The program encourages immigrant entrepreneurs to grow their companies in Canada. Successful applicants link with private sector organizations in Canada, where they can receive funding, guidance and expertise in opening and operating their enterprise in Canada.
The purpose of this program is to recruit innovative foreign national entrepreneurs who will create new jobs and drive economic growth.
In order to be eligible, applicants for a Start-Up Visa must meet the following requirements:
No more than five foreign nationals may apply for permanent residence as part of the same business venture under the Start-Up Visa Program
Immigration, Refugees and Citizenship Canada (IRCC) has designated a number of venture capital funds, angel investor groups, and business incubator organizations to participate in the Start-Up Visa program.
Successful applicants are required to secure a minimum investment for their Canadian start-up. If coming from a designated Canadian venture capital fund, the investment must be at least $200,000. If coming from an angel investor group, it should be at least $75,000. Applicants are not required to invest any of their own money. If their Canadian start-up is unsuccessful, individuals granted permanent residence through this program will retain their permanent resident status.
In order to demonstrate that the applicant has obtained support from either a venture capital fund, angel investor group, or business incubator, the investor organization must submit a completed Commitment Certificate directly to IRCC. This document includes information regarding the agreement between the applicant and the investment organization. Its purpose is to summarize the relevant details of the commitment between the investment organization and the applicant.
In addition, the applicant will receive a letter of support from the investment organization, which the applicant will need to submit with their application for permanent residence. If there are two or more applicants as part of the same business venture, the commitment by the investment organization can be conditional upon one or more “essential persons” receiving their permanent residence. An essential person is someone who has been specifically identified as essential to the business by the investment organization. If for any reason the application of an essential person is refused, the applications of all others included in the Commitment Certificate will also be refused.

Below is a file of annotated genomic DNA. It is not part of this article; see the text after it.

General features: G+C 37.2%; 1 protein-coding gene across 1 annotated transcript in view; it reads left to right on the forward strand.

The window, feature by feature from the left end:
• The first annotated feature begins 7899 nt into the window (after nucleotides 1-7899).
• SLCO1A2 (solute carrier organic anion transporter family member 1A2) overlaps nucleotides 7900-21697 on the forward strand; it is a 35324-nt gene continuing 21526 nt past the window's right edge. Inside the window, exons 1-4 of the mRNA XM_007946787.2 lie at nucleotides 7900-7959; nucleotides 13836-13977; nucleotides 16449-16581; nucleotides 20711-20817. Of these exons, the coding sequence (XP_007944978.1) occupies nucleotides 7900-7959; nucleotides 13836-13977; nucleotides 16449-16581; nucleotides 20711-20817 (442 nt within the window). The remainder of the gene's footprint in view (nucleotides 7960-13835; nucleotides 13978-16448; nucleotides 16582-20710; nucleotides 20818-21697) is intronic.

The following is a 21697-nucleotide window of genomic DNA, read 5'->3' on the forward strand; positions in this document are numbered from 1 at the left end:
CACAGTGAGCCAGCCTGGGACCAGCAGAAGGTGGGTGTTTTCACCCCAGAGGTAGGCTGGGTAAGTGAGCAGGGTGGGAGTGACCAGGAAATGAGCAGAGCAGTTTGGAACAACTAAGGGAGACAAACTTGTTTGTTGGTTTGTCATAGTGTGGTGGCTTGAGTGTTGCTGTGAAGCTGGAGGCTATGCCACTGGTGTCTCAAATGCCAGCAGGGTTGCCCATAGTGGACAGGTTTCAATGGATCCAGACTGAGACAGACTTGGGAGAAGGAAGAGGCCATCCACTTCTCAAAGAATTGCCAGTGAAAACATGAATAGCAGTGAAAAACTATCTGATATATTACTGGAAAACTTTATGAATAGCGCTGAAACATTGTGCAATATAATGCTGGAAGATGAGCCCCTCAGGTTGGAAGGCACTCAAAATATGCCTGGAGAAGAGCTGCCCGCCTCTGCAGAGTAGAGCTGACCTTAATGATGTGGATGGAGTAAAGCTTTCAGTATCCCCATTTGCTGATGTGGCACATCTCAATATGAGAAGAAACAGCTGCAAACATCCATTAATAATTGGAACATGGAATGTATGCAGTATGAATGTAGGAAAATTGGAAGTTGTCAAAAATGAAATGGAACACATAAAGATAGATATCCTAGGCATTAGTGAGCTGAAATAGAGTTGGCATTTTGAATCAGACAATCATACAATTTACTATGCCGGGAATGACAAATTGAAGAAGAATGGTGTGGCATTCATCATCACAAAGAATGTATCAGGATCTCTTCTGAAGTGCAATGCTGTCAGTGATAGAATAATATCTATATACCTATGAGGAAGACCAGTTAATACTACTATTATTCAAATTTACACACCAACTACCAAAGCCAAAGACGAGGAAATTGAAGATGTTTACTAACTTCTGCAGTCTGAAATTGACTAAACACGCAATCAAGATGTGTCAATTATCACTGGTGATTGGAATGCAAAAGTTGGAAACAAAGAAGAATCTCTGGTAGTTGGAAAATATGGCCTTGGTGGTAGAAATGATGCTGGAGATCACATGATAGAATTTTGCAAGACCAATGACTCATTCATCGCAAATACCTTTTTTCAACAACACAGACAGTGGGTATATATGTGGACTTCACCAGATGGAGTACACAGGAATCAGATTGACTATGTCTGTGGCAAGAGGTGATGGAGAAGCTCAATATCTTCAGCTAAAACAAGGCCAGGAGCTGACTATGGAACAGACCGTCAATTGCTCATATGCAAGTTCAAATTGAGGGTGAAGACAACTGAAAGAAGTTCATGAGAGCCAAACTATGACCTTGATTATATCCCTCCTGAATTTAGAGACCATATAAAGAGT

In order to protect this pilot program against fraud, a peer review process has been included. It is designed to make sure that the deals made between the investment organizations and foreign national entrepreneurs are legitimate. An immigration officer may ask for a commitment to be independently assessed by a peer review panel. These panels have been established by an industry association that represents the type of investment organization making the commitment. For example, in the case of an angel investor group, the National Angel Capital Organization would be responsible for establishing the peer review panel.
Alternatively, if the group making the commitment is a venture capital fund, Canada’s Venture Capital and Private Equity Association would be responsible. While the peer review can be requested if the immigration officer believes that it would assist them in making a decision, they can also be initiated on a random basis. The assessment made by the peer review panel is not considered binding on the immigration officer. It will only confirm that the investment organization has carried out the proper checks and investigations according to industry standards. It will not provide an opinion on the wisdom or feasibility of the proposal in question.
As this is a pilot program, it will only process a maximum of 2,750 applications per year. Moreover, the duration of the program is limited to five years. If this pilot program proves successful, the Canadian Government may choose to establish the Start-Up Visa Program permanently before the end of the five-year period.